Read LawDecember 22, 2021
A Guide to Right of Refusal in Utah
Utah’s right of first refusal is a long name for a simple but important concept in child custody cases. Utah courts should assume that parent care is better than non-parent care when making child custody decisions. As a result, the right of first refusal means that if the child’s parent cannot watch the child for more than a specific time period, then the parent must offer care to the other parent. The principle behind Utah’s right of first refusal is that parents should provide as much care for their children as possible. The right of the first refusal becomes an essential issue in many child custody and parent-time order cases and disputes.
What is the Right of First Refusal?
The right of first refusal comes into play when one parent cannot provide personal care and supervision for a child when they are scheduled to be with that parent. In that case, the parent must give the other parent the first right to pick up the children and provide care for them. Instead of asking a daycare provider, babysitter, or another surrogate care provider to take care of the children, the parent must ask the other co-parent and give them the opportunity first.
The other co-parent has the right to refuse to take care of the children before other care providers are offered the ability to do so. If the co-parent is available and chooses to take care of the children, their children will stay under that parent’s personal care and supervision until the other parent returns.
Common Examples of Parents Using the Right of First Refusal
According to the court-ordered parenting plan, a typical example of the right of first refusal becoming important involves a parent who should be taking care of the children. That parent has an unexpected work emergency and needs to go out of town for an urgent business trip. If the parents had a particularly high conflict divorce, the parent who has to go out of town might be tempted to limit his or her child’s time with the other parent. Unfortunately, sometimes parents can become mean-spirited or malicious and territorial about their custody time. They may want to limit the amount of time the other parent has the kids.
The right of first refusal addresses this scenario. It would require the parent who is going away for the emergency business trip to notify the other parent that they will be away for a certain time frame. The parent who is leaving also needs to ask the other parent if they would like to provide care for their children during the business trip. The other parent can accept the request and take care of the children or deny the request. In that case, the parent going on the business trip would be allowed to leave the children in the care of a babysitter, a grandparent, neighbor, or any other appropriate surrogate provider.
When Does the Right of First Refusal Apply?
The right of first refusal does not require that you notify your co-parent if you are going on a trip to the grocery store on your way home from work. In these situations, it does not make sense to notify the co-parent to give them the right of first refusal. The co-parent would have to drive 15 or 20 minutes or even longer to the other parent’s house, pick up the kids, and then drop them off quickly. Notifying them in that situation just does not make sense. If the children are old enough to be left at home for half an hour, the parent can do so without the right of first refusal applying. Additionally, if the parent has a babysitter watching the children already, here so you can go to the grocery store quickly while the babysitter watches the children for a brief period.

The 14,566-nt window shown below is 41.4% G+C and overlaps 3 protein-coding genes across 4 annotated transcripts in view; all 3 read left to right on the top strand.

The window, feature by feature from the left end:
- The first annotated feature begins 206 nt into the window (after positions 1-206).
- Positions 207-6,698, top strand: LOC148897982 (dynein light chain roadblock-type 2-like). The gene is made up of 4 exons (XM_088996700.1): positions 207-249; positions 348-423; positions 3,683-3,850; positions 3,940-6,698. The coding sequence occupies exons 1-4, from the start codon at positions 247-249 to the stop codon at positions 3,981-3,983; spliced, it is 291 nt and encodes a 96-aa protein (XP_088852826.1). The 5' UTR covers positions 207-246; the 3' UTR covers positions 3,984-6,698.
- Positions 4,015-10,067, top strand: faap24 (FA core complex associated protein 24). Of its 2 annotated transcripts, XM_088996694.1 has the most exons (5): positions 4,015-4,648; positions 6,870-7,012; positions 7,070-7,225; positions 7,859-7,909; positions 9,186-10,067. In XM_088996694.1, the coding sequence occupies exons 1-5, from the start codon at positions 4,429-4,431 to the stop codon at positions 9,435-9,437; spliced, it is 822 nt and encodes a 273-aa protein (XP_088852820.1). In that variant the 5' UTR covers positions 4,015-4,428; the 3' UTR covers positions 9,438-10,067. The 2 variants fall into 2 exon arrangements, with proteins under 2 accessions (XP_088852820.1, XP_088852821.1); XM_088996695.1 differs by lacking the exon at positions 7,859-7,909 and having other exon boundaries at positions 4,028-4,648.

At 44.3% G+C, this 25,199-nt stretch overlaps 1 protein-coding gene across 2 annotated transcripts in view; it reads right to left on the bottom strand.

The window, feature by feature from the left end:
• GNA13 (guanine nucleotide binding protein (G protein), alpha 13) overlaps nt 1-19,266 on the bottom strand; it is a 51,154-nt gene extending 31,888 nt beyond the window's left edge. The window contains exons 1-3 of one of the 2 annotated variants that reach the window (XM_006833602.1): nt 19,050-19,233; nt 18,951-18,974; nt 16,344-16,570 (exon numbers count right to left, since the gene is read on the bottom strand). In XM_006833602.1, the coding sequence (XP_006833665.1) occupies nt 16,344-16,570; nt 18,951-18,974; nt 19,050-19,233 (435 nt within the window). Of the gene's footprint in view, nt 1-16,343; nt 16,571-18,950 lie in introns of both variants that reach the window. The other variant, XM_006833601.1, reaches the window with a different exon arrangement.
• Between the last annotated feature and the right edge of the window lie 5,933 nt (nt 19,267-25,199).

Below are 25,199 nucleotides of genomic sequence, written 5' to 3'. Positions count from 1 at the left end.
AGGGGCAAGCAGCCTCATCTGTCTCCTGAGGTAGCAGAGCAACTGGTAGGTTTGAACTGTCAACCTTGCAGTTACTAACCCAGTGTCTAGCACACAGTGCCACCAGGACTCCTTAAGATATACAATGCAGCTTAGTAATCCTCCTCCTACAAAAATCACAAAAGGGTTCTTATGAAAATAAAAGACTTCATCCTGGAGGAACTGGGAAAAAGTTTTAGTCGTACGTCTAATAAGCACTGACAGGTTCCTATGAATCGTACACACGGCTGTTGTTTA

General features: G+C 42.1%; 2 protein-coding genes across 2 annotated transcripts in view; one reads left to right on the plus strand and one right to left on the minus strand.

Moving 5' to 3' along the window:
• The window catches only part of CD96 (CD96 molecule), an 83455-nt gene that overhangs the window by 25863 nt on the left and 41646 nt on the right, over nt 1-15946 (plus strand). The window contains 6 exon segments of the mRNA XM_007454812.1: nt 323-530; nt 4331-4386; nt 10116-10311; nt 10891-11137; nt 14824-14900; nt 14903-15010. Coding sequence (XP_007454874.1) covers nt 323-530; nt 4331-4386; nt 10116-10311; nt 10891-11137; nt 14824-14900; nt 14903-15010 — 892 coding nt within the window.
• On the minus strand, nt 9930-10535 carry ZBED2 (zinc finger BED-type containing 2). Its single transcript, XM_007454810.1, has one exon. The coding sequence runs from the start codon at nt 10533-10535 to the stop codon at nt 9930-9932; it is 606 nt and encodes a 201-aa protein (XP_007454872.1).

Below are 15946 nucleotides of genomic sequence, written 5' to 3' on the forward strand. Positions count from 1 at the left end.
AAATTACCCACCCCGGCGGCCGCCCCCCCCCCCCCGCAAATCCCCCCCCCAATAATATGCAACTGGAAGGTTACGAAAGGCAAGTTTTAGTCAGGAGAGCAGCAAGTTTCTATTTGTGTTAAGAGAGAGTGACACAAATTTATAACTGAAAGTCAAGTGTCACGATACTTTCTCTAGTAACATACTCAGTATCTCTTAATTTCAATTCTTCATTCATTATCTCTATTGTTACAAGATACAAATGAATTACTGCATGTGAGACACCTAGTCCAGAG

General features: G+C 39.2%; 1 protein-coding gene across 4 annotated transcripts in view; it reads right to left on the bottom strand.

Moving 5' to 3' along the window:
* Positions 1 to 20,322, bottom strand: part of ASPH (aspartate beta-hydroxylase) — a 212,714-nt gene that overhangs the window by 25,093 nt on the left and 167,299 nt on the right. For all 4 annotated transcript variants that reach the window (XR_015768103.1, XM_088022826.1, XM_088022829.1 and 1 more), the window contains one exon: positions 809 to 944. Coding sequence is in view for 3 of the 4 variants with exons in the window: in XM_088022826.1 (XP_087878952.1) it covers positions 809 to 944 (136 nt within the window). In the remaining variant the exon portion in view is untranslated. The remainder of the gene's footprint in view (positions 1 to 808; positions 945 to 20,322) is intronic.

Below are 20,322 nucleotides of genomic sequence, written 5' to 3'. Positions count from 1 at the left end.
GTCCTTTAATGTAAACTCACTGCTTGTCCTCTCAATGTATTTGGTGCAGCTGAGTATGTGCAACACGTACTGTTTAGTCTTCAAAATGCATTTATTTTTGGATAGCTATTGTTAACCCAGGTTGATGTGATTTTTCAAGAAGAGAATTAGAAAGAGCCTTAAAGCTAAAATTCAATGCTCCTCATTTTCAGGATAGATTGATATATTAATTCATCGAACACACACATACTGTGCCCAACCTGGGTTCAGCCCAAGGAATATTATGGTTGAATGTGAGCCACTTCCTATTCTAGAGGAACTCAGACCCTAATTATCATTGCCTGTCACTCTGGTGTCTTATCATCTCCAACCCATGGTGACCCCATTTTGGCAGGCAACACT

In most cases, parents should notify the other parent if they know they will be away from their children for three or four hours or longer. For example, if one parent is going to be at an important work meeting that runs from 5 p.m. to 8 p.m., the right of first refusal would become necessary. The parent staying late for work should notify the co-parents that he or she can pick the kids up from daycare and spend time with them until the meeting is over. Additionally, the right of first refusal becomes necessary if you will be out of town for several days due to work, a funeral, or any other trip.
Enforcing the Right to First Refusal
The right of first refusal is not a statutory right. Instead, Utah Code §30-3-33 provides guidelines. The statute doesn’t create legal rights or mandates. It just provides parents with guidelines about the right of first refusal, stating:
(15) Parental care shall be presumed to be better care for the child than surrogate care, and the court shall encourage the parties to cooperate in allowing the noncustodial parent, if willing and able to transport the children, to provide the child care. Child care arrangements existing during the marriage are preferred, as are child care arrangements with nominal or no charge.
Since the right to first refusal is a guideline, not a legal requirement, you will need the court to include such a clause into your child custody and parent-time order. In other words, unless you have included the right of first refusal in your child custody agreement, you will not be able to enforce it in court. If the right of first refusal is included in your custody agreement, and your co-parent ignores it, you will have the right to petition the court to enforce that provision of the agreement.
David W. Read, Esq.
David Read practices family law, estate planning, and employment law throughout the Wasatch Front. Prior to working out of his current office, he maintained his practice at the law firm of Strong and Hanni and later at the law firm of Cordell and Cordell. David provides clients with high quality legal representation as he focuses on implementing the most efficient and legally effective strategies. David has been recognized in Utah Business Magazine’s “Utah Legal Elite” and Super Lawyers.